A growing number of non-fiction works are being produced at the intersection of documentary storytelling and journalism and Sheffield Doc/Fest has become one of the best events to experience these new works. The festival was founded in 1994 and takes place in June each year in Sheffield, England, a vibrant city with steel industry roots two hours from London by train. Doc/Fest has become the premiere documentary festival in the U.K. and ranks high among international documentary festivals. This year I had the opportunity to attend and two projects in the Alternative Realities Exhibition stood out in terms of expanding the conception of documentary storytelling in a journalistic context.
Wikileaks: A Love Story (Anna Ridler, 2016) is an interactive augmented reality (AR) installation that draws on over 10,000 pages of Wikileaks documents to expose the hidden narrative of a workplace romance . Using an iPad, you are invited to scan neatly organized piles of documents on a long table representing the political shenanigans that we assume are being revealed by the database. As you scan the documents data from real emails that Ridler discovered are superimposed on the image of the documents on the table. From this you learn about the romance beginning with the couple in love and ending with the relationship falling apart. I found the physical act of walking along the table created an embodied experience that was far more engaging than simply visiting a web site.
Ridler’s work points out that in addition to the documents of “political, diplomatic, or ethical significance” that Wikileaks was designed to collect from anonymous sources—with the goal of balancing the citizen’s right to know against powerful institutions and potential corruption—it is also plagued with a significant amount of bycatch including personal and private information. Ridler chose to redact the names of the actual participants in the romance she discovered, presenting us with a savvy critique of the failure of Wikileaks to address the problem of curation and the conflict between the public interest and the right to privacy.
I found myself reflecting on questions of privacy in the context of radical transparency as I walked away from the exhibit. AR works like this point at the opportunity for documentarians and journalists to extend their work beyond the ubiquitous black mirror we constantly stare at and relocate our gaze back out into the physical world, if only for a moment, and in this case, to provide access to something hidden in cyberspace.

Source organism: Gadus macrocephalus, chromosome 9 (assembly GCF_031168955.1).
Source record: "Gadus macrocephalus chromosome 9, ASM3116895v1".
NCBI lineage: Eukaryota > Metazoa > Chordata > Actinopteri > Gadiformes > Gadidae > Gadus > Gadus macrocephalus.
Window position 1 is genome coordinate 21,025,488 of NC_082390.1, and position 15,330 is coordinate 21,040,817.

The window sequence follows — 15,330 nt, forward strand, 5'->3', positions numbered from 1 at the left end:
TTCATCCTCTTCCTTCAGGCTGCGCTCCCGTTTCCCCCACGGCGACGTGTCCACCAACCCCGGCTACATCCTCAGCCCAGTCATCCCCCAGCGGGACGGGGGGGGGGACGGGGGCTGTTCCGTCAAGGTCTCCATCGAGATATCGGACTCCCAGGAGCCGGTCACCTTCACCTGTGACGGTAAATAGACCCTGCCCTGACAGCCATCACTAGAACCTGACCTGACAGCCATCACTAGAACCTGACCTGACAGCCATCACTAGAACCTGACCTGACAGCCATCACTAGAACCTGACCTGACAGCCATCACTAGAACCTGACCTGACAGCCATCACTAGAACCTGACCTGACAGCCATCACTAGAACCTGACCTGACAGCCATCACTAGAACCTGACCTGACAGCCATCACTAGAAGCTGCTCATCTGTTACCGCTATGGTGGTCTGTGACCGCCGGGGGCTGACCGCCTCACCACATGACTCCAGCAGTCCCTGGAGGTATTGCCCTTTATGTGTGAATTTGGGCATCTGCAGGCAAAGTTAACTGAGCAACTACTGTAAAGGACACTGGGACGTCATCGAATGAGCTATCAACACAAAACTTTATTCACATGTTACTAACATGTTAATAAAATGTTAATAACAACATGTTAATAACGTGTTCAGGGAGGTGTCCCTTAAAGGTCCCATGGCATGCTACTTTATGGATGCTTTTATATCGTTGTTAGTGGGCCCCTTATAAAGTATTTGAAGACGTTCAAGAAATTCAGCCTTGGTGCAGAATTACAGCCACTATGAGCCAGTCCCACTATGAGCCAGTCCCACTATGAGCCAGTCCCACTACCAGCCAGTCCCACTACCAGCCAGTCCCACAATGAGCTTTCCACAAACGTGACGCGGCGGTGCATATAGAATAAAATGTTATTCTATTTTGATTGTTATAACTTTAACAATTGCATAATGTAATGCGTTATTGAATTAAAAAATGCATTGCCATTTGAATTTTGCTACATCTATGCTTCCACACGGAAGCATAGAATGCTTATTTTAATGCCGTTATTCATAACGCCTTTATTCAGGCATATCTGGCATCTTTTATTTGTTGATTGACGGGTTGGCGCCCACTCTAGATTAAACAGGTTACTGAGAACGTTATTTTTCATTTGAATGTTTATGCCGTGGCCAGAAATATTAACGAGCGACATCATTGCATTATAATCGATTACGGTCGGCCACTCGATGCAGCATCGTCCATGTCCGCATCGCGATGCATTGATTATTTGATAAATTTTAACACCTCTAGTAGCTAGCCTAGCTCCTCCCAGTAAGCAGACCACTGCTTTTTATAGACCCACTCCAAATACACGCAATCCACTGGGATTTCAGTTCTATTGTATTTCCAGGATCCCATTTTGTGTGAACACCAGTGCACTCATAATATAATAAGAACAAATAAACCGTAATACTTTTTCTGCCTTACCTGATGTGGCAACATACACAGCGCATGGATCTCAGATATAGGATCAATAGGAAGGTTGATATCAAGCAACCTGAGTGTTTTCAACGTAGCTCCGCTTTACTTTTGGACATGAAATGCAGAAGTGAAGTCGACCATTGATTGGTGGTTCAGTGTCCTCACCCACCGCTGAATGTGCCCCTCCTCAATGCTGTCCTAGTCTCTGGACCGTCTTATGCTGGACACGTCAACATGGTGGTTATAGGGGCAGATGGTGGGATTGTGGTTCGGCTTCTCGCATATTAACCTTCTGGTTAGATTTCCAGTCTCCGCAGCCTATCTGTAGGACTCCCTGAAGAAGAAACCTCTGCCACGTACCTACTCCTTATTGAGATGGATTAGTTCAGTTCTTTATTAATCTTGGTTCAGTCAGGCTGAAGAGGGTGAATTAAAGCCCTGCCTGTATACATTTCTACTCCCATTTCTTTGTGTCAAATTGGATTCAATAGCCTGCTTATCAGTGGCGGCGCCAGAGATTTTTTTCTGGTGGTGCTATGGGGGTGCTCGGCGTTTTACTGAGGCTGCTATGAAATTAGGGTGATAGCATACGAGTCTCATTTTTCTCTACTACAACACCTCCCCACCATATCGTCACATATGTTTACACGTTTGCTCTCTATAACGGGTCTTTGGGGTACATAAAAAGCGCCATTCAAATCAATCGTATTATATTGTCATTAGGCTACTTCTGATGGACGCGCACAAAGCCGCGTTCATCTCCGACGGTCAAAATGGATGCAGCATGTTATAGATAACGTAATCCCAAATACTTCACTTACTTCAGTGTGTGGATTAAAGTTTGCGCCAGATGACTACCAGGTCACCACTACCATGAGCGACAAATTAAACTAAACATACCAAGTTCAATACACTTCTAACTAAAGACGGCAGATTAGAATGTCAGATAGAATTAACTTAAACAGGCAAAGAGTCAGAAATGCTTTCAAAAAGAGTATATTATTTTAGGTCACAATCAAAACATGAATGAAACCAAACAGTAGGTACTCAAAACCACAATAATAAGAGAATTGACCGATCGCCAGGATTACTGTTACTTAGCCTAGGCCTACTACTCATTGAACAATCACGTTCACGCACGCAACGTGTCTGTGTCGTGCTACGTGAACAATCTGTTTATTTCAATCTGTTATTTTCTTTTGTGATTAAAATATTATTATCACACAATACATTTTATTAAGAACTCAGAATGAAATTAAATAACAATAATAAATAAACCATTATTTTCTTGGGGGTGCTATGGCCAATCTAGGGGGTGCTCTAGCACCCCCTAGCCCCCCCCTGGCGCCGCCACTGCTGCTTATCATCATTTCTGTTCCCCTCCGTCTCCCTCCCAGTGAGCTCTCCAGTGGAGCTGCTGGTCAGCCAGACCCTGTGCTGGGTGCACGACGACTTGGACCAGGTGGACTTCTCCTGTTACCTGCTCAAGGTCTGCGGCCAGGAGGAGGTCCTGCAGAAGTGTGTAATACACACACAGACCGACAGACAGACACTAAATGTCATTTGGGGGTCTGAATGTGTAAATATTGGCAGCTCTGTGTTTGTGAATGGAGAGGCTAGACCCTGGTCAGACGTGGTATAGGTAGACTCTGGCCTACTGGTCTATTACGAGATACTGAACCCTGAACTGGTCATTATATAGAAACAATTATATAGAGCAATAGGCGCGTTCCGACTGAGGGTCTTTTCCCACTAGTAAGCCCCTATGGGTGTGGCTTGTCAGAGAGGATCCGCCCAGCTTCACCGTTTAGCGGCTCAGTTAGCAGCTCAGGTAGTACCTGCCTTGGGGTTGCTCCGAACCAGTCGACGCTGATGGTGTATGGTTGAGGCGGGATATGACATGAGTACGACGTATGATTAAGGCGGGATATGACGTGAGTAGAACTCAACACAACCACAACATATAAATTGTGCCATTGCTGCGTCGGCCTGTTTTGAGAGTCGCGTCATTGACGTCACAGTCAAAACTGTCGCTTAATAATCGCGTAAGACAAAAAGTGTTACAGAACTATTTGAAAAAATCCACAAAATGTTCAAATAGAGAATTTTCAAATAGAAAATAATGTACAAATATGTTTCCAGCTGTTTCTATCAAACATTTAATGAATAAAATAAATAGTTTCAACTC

First Impressions (The Guardian, 2017) uses cutting-edge research in neural development and color vision in infants to provide viewers with an immersive experience of world from a infant’s point of view during the first six months of life. The setting for this five-minute VR micro-documentary experience included bean bag chairs and large, colorful blocks to set the context as assistants helped you put on the viewer and headphones.
At first you can only see blurry objects in a monochrome field as a narrator explains what’s happening in terms of neural development. Slowly color enters your visual field, at first reds and greens, and eventually blues and yellows. The sharpness of the objects around you increases gradually as you look around the environment of your bedroom. You see and hear the coming and goings of your parents, another child, and the family dog as the narrator explains how crucial social interaction is during this phase of neural development.
First Impressions was created by the Guardian’s in-house VR team including Nicole Jackson and Francesca Panetta and is part of a series of editorially independent VR films that The Guardian is launching on Daydream, Google’s new platform for high quality, mobile VR.
This work is a particularly good example of using a VR headset to deliver an experience that is uniquely well-suited for VR. I walked away with a visceral understanding of phenomena that up until now I had only been able to read about. Many of the VR projects I’ve experienced leave me thinking, “just being there is not the next best thing to being there,” for me, the work needs to add something that goes beyond immersion in a audiovisual field and First Impressions accomplished this. The language of AR and VR storytelling is evolving, over the past two years we’ve started to see the equivalents to cinematic works like A Trip to the Moon (Georges Méliès, 1902) after several years of seeing works more akin to the actuality films of Auguste and Louis Lumière which first screened in 1895. In other words, we’re in the early days of a rapidly evolving medium.
Last year the VR work that stood out for me at Doc/Fest was Notes on Blindness – Into Darkness (ARTE, 2016), based on the audio diaries of John Hull, a writer who gradually lost his sight and documented his experience using an audio cassette recorder. The work was originally produced for Samsung Gear VR using Unity by creative directors Arnaud Colinart and Amaury LaBurth as a companion to the documentary film Notes on Blindness (Peter Middleton and James Spinney, 2016), however, it uses a completely different visual language than the film.
The work immerses you in articulations of sounds visualized as outlines fading in and out of your visual field as Hull narrates his experience, enabling you to feel what the loss of sight might be like as sounds take on a new role in revealing the texture and topography of your environment. Notes on Blindness – Into Darkness was the first VR experience that felt to me like an eloquent use of the emerging audiovisual grammar of VR. First Impressions follows pretty well in those footsteps. We’re moving beyond the seductive enchantment of technical wizardry and into the world of immersive storytelling.